A few months ago, an AMC sent out an email to all their appraisers saying it was requiring that they include a copy of their work file with the appraisal.
Within a very short period of time after it was sent, I saw the email posted to a Facebook group. There were 356 comments posted. It soon “went viral” spreading all over the Internet. The AMC backed down.
Within the past week, another AMC sent a very rude email response to an appraiser who declined applying for a staff position at the AMC. I saw it posted on a Facebook group. It also went somewhat viral, although not as widely distributed as the workfile email.
Read more, including the original email, in the very interesting Jonathon Miller’s Housing Notes – August 21 edition.
Click here – it is near the bottom of the page.
What does this mean? In the pre-Internet days, often it would take weeks, or months, for appraisers to find out about FHA and Fannie changes, for example. Now it is available within a few minutes.
What’s the downside for appraisers? Even if you post to a group that requires approval, your postings can be obtained by others. Group members can send them to anyone. This is a definite problem if do court testimony. A while ago an attorney asked me how many appraisals I had done in the past 6 months as I had a broken ankle. How did she know about my ankle? She did not subscribe to the email-only discussion group. She asked another appraiser to check online for anything that might help her case. Other appraisers have reported similar situations.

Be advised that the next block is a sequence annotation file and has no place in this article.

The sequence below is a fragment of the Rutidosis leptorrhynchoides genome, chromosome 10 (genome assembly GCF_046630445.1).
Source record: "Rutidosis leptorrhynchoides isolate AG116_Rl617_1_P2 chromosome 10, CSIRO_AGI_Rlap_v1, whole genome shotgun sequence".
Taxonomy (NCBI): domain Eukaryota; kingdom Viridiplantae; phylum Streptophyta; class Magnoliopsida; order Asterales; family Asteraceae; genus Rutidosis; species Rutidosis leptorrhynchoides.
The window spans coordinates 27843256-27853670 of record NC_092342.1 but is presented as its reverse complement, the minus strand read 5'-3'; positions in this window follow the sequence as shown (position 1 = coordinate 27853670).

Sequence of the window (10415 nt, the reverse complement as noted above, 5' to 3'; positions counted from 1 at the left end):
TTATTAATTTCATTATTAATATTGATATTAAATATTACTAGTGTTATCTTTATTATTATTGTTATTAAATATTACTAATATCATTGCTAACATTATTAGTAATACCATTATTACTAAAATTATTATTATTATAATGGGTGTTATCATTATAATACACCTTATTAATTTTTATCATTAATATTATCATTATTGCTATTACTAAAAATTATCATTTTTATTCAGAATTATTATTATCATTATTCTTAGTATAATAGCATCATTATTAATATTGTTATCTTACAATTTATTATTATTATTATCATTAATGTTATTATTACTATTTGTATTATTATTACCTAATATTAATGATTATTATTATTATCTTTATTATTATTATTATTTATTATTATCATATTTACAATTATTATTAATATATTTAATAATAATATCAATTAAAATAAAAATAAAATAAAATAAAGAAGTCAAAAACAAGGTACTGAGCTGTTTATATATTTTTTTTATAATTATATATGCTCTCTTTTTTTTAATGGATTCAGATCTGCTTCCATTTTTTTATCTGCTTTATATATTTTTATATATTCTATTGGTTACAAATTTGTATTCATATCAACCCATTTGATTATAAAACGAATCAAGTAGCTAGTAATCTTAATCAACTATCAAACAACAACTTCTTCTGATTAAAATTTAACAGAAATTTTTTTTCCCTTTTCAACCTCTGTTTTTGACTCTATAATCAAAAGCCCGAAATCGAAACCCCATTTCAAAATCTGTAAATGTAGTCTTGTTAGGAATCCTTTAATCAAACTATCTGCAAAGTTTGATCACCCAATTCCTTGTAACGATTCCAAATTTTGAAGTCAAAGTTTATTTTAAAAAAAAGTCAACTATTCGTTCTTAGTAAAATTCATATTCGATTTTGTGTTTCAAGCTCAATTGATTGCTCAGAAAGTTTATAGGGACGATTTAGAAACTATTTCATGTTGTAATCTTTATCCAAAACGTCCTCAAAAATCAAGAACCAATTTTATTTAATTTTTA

Remember the Primary Rule, which I learned when I first browser opened the Internet to us all. At that time you assumed it could be published on the front page of the New York Times, Wall Street Journal, etc. Now, it is even worse – it can go all over the Internet. The only communication that I know of that is private is the inside of postal mail envelopes. Government agencies can track what is on the outside, but not the inside without a special court order.